What I wasn’t a fan of, at the time, was the fact they made me go to school. I mean, I learnt everything I needed for the family business from them, but they wanted a well-rounded education, and not to have “the Authorities” looking too closely at the clan, as to why I didn’t go. It’s not a stretch to say I did well. Top of my class, for the majority of the time. But I’m a capsuleer. I’m exceptional for a baseliner, but middle of the road, with my current peers.

I had some corporations come sniffing round, some pre-testing done, and some offers for scholarships made. I turned them down. Prideful, I wanted to help my people, so I travelled to the Republic, and tested there. Again, the offers came in, and I took one. That was a hard time. I almost quit on several occasions. University took work. Capsuleer training took willpower. Watching people ring out, walking away from everything they’d worked towards. But I hit that wall, and fought through it. Shame I couldn’t do the same, when it came to following orders, especially from a baseliner.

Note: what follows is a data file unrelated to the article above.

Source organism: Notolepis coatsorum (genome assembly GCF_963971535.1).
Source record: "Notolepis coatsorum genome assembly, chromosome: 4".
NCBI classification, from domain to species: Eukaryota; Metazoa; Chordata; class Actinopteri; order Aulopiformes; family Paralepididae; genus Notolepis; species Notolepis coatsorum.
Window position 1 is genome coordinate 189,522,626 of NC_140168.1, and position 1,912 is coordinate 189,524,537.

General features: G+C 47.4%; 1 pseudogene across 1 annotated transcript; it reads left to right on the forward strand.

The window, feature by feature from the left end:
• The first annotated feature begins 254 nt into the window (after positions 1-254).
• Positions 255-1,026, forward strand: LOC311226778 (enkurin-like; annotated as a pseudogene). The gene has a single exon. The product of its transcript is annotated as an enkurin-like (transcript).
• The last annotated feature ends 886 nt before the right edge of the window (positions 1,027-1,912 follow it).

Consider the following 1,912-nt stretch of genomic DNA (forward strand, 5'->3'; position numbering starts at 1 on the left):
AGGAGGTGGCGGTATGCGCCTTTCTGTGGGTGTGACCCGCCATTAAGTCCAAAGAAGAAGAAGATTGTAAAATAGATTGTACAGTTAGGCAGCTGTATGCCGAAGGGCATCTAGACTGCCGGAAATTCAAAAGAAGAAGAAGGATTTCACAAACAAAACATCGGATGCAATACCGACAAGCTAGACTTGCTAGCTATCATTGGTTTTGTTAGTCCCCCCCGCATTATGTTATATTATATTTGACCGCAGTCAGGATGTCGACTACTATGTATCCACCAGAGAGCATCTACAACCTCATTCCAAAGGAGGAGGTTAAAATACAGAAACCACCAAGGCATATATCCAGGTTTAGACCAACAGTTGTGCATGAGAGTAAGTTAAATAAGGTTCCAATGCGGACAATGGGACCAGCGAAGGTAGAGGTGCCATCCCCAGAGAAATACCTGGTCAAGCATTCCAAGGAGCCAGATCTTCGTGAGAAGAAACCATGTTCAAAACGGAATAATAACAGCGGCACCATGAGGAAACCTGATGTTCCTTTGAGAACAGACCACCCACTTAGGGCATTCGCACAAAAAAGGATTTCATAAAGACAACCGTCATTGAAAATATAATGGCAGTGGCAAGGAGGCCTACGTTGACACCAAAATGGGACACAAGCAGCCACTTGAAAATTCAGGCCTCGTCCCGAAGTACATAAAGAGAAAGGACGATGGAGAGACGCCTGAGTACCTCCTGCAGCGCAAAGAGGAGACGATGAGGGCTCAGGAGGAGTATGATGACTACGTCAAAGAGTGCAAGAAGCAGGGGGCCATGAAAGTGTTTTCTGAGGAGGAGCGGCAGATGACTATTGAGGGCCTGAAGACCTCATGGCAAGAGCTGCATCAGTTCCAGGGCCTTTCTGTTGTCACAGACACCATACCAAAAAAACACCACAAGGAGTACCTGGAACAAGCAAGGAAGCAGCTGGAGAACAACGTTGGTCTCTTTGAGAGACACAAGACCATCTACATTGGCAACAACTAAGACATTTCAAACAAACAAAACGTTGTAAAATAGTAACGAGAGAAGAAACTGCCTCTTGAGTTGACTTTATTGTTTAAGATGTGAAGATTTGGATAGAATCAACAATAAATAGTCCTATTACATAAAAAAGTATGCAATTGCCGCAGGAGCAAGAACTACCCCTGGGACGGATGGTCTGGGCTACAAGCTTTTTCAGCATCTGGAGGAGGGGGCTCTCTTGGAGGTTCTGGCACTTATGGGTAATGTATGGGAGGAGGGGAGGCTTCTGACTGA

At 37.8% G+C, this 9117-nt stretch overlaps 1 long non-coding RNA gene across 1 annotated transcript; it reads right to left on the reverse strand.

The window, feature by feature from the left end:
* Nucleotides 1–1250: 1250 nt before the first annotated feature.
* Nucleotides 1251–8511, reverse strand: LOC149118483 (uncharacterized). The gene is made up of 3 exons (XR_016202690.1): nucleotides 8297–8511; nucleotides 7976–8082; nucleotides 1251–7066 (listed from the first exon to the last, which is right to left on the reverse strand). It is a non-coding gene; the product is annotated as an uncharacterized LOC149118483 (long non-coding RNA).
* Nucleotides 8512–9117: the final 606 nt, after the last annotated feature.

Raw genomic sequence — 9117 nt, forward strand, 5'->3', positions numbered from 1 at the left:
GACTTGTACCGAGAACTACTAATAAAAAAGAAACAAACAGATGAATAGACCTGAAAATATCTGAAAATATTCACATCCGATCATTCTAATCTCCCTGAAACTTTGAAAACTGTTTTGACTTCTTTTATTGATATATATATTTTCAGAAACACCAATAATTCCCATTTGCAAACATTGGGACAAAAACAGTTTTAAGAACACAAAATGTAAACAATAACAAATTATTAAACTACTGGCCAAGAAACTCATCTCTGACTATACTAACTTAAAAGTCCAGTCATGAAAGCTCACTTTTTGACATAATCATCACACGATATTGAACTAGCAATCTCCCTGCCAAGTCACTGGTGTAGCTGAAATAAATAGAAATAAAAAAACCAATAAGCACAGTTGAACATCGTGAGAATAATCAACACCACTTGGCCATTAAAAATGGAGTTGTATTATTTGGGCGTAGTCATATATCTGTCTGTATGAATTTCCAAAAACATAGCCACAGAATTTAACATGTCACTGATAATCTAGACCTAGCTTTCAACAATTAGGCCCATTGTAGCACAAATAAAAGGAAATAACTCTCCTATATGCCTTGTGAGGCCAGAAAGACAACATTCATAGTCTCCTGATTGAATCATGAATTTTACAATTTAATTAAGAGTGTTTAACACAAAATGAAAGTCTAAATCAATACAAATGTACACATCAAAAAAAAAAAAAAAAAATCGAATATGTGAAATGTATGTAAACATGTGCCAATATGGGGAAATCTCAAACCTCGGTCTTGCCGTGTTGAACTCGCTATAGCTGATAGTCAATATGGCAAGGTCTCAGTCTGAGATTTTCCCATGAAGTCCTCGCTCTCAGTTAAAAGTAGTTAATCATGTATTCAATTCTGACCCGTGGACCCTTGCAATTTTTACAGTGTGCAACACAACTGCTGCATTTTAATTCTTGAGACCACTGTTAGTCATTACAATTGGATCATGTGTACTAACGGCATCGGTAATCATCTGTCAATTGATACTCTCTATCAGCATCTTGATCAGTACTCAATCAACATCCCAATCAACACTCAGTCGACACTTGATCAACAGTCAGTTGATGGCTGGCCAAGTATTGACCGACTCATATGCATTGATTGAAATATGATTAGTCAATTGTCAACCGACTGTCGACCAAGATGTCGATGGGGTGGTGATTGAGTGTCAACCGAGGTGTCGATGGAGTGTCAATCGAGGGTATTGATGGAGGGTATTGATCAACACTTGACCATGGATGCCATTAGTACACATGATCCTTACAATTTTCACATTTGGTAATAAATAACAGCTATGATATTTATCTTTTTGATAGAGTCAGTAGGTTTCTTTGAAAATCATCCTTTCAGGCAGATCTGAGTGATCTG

Egotistical? Yeah, sure. It’s hard not to be, when you’re part of that elite group that got through. Less than one percent of those who try, make it through to the end. And you need that ego, that feeling of self-importance, to carry you through the final test. Th unshakable knowledge that you will survive, even if the body you were born in doesn’t. I try not to let it out too much, but it’s always there.

You may have noticed I don’t have any tattoos. I used to. I shed them when I cut my ties with the Republic. My parents still argue with me about that. When I see them. I’m not the person I used to be. Those Tattoos weren’t mine any more. And how can I wear them, when I’ve abandoned my people? It just didn’t seem right.